Could it be… good news?
UNODC’s 2009 World Drug Report is out, and there’s a lot to digest. I’ll probably return to a few items but one point caught my eye while I was skimming through. We have written previously on the disastrous surge of cocaine trafficking through West Africa; UNODC now claims the massive flows have been stemmed thanks to international efforts.
By 2008, seizure volumes were in sharp decline, and as of May 2009, there have been no multi-ton seizures reported. The number of air couriers detected in European airports has plummeted. According to the database of one network of European airports, of all cocaine couriers detected, the share coming from West Africa dropped from 59% in the second quarter of 2007 to 6% in the first quarter of 2009.
While many of the vulnerabilities that made West Africa attractive to cocaine traffickers remain in place, the increase in international attention appears to have been sufficient to persuade them to find paths of less resistance. It is possible, if not likely, that they would return should international attention falter. But for now, West Africa has been spared the corrupting influence of a cocaine flow valued at more than the GDPs of some countries in the region.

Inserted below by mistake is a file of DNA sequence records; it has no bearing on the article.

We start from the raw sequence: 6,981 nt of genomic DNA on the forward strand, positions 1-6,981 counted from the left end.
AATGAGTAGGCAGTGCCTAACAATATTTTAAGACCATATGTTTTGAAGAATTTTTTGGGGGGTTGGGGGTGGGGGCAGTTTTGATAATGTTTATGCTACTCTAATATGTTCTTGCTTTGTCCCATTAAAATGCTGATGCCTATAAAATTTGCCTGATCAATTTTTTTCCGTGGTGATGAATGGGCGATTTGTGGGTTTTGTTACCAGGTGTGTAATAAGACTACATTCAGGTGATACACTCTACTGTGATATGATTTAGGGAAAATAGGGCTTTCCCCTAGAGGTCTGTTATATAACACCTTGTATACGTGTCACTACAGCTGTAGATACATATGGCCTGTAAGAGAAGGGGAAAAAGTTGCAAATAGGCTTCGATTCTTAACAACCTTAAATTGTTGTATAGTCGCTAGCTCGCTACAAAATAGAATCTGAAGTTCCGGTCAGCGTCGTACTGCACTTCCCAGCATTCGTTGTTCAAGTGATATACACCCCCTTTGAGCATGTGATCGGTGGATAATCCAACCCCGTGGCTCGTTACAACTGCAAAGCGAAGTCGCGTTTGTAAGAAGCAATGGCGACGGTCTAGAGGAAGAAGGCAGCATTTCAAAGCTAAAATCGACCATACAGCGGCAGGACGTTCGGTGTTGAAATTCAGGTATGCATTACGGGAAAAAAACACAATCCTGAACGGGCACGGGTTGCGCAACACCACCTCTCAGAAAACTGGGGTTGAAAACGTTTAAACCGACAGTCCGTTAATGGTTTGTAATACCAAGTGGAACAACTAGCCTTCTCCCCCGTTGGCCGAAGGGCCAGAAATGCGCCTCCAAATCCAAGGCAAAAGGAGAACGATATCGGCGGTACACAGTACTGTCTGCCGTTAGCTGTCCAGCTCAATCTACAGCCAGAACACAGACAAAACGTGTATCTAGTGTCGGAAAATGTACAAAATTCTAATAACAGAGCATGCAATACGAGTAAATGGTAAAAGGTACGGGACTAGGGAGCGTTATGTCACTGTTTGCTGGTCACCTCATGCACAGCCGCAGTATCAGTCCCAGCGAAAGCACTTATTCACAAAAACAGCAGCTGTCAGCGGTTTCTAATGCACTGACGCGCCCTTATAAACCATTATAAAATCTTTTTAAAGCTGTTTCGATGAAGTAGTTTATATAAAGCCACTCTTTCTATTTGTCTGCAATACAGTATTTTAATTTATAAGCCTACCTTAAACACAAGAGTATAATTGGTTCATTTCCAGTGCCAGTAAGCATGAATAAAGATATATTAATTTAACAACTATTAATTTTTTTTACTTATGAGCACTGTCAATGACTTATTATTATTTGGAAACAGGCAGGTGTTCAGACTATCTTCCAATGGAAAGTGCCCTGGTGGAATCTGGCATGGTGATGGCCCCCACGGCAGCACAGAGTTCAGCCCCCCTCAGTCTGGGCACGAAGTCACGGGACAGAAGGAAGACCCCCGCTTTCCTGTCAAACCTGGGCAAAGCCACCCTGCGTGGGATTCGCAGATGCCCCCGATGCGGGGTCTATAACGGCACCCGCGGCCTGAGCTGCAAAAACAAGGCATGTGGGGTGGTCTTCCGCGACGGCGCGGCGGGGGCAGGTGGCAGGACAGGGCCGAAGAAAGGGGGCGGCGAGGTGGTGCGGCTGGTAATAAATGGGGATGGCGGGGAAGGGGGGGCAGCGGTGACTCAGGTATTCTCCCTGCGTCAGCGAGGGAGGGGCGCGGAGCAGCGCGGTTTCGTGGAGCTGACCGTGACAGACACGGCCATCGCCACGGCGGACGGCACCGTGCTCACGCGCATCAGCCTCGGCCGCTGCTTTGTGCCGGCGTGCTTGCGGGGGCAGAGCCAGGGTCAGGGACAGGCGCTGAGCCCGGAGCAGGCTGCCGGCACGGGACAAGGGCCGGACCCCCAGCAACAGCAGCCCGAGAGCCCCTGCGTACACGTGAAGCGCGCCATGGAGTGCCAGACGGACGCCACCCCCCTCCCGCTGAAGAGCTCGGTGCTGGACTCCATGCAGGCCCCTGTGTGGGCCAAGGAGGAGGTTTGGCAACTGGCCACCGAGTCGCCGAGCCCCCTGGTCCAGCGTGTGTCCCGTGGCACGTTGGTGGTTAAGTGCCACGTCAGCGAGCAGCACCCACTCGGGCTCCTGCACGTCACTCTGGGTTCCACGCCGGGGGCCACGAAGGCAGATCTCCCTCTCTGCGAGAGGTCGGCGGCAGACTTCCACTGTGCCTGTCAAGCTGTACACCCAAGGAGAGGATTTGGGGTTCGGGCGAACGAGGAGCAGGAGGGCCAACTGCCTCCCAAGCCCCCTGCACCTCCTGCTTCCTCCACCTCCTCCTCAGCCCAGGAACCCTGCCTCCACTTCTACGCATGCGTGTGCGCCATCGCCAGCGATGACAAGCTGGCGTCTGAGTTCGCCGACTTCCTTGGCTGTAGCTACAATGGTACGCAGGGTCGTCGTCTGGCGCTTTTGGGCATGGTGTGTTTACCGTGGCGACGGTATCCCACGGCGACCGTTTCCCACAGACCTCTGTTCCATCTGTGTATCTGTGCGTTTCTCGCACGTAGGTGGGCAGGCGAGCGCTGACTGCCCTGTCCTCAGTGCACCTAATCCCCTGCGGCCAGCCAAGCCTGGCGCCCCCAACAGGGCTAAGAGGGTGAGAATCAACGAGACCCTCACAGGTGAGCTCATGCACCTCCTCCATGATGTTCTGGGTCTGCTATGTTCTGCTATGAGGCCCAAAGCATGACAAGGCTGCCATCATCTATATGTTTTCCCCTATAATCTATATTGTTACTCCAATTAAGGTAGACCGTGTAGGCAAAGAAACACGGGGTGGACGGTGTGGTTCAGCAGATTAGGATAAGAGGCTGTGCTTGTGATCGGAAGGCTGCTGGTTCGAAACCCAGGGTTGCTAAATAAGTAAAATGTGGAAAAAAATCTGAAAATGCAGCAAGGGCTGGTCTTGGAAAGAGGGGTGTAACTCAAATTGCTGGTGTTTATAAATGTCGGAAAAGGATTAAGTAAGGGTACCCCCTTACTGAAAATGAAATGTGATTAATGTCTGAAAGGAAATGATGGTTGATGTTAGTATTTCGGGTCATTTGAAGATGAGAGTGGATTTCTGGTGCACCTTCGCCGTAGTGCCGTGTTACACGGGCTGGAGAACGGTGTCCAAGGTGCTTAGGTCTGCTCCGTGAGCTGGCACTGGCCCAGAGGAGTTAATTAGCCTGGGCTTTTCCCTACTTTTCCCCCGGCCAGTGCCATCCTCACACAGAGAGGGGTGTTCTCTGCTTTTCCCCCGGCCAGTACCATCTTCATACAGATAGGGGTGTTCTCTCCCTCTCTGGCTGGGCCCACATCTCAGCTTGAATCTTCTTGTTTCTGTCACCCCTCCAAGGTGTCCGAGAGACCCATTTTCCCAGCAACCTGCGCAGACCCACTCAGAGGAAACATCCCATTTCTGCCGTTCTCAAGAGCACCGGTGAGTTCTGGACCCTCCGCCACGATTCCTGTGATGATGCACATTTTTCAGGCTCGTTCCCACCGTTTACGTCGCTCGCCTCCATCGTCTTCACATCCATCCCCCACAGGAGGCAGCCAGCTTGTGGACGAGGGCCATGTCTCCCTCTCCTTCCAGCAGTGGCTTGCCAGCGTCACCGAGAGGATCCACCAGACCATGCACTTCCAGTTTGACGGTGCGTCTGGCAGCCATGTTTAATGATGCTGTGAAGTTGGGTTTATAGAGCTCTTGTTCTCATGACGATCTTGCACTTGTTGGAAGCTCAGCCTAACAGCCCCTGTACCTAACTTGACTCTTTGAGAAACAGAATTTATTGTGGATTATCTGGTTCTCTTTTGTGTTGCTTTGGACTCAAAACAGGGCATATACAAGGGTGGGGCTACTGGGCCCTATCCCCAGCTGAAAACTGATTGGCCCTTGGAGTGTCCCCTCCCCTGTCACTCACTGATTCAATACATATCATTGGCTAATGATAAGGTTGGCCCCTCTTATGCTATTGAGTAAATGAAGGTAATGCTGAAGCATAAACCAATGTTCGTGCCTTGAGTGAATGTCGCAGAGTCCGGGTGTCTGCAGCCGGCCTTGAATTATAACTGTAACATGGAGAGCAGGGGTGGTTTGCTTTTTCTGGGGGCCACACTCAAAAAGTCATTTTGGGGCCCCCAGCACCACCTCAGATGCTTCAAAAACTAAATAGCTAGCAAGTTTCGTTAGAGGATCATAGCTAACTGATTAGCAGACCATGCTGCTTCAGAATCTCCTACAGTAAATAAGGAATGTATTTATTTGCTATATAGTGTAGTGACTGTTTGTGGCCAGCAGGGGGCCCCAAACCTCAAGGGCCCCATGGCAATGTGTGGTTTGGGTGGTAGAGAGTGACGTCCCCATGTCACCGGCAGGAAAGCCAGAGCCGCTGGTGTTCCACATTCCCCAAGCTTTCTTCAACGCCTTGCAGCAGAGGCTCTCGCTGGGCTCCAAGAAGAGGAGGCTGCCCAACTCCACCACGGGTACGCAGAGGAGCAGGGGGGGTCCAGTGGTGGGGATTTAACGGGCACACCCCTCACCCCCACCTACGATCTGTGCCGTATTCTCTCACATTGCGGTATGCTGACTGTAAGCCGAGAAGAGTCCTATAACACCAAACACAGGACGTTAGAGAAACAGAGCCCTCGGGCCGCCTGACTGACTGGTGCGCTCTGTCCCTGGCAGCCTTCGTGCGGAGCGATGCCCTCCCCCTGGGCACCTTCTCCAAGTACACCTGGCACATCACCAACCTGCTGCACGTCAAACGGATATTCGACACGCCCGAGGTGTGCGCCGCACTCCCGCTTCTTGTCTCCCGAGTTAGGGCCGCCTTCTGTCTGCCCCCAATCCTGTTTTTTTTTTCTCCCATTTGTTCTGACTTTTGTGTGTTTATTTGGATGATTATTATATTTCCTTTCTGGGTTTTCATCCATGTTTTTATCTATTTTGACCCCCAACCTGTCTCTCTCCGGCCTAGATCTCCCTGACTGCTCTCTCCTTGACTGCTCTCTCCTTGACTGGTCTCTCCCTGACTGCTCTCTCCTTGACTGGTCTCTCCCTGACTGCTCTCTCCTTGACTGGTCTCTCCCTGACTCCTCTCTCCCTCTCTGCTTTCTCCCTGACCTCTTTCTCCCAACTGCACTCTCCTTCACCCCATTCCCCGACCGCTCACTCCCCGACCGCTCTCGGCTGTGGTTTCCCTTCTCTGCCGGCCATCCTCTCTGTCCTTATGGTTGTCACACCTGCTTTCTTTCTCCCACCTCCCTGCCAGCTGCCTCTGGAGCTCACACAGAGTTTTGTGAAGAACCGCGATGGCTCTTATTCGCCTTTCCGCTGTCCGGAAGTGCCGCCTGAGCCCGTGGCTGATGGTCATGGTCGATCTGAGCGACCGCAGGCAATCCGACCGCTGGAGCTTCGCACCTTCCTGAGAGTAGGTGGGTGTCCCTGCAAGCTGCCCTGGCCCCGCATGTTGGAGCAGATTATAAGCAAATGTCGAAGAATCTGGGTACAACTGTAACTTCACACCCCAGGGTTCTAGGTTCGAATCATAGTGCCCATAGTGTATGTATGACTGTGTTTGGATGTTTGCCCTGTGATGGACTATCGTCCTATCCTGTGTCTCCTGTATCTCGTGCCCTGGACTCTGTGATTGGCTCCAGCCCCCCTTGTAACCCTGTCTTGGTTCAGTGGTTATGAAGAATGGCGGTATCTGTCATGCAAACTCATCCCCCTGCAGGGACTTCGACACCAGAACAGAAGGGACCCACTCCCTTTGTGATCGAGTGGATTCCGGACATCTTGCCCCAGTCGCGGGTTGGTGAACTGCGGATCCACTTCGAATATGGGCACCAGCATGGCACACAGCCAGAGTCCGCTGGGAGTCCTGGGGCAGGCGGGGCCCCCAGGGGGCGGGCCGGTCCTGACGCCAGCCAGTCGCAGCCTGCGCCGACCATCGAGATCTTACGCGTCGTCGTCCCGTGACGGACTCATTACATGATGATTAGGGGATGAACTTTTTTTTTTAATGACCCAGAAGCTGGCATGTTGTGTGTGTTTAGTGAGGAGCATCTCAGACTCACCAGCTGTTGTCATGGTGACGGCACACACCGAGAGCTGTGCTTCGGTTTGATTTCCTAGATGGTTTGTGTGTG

If true, this would of course be good news — not least for UNODC, which after all exists to promote international cooperation on counternarcotics. I think I’d like to see some more information on this, however. An enduring problem in evaluating global drug flows is that data on seizures and trafficking arrests are not conclusive; there is no real way to know what percentage of the flow you are capturing. I’m by no means an expert on West Africa — and would be delighted to hear from anyone who is — but let’s keep an eye out for more research and evidence on what’s going on here.